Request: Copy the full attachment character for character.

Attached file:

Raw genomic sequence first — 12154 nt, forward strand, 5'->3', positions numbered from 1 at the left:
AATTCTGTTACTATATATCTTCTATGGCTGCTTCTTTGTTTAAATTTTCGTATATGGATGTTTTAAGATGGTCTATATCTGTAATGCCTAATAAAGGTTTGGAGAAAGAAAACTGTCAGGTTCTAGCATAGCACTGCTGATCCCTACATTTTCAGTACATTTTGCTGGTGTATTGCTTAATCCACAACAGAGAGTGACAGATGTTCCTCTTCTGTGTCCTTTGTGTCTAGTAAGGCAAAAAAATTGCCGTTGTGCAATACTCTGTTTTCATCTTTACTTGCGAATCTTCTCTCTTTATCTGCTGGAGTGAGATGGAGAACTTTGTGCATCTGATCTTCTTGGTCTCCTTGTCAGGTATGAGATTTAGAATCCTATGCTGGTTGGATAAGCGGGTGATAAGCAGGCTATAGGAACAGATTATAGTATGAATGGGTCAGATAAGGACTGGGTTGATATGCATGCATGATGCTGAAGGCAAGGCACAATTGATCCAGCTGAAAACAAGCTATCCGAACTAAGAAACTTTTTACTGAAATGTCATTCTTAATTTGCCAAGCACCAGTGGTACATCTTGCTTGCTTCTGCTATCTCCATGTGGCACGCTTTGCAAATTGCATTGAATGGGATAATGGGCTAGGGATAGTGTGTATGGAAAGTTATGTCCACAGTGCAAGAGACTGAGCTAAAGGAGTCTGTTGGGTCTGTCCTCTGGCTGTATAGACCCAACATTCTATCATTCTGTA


Raw genomic sequence first — 12154 nt, forward strand, 5'->3', positions numbered from 1 at the left:
AATTCTGTTACTATATATCTTCTATGGCTGCTTCTTTGTTTAAATTTTCGTATATGGATGTTTTAAGATGGTCTATATCTGTAATGCCTAATAAAGGTTTGGAGAAAGAAAACTGTCAGGTTCTAGCATAGCACTGCTGATCCCTACATTTTCAGTACATTTTGCTGGTGTATTGCTTAATCCACAACAGAGAGTGACAGATGTTCCTCTTCTGTGTCCTTTGTGTCTAGTAAGGCAAAAAAATTGCCGTTGTGCAATACTCTGTTTTCATCTTTACTTGCGAATCTTCTCTCTTTATCTGCTGGAGTGAGATGGAGAACTTTGTGCATCTGATCTTCTTGGTCTCCTTGTCAGGTATGAGATTTAGAATCCTATGCTGGTTGGATAAGCGGGTGATAAGCAGGCTATAGGAACAGATTATAGTATGAATGGGTCAGATAAGGACTGGGTTGATATGCATGCATGATGCTGAAGGCAAGGCACAATTGATCCAGCTGAAAACAAGCTATCCGAACTAAGAAACTTTTTACTGAAATGTCATTCTTAATTTGCCAAGCACCAGTGGTACATCTTGCTTGCTTCTGCTATCTCCATGTGGCACGCTTTGCAAATTGCATTGAATGGGATAATGGGCTAGGGATAGTGTGTATGGAAAGTTATGTCCACAGTGCAAGAGACTGAGCTAAAGGAGTCTGTTGGGTCTGTCCTCTGGCTGTATAGACCCAACATTCTATCATTCTGTA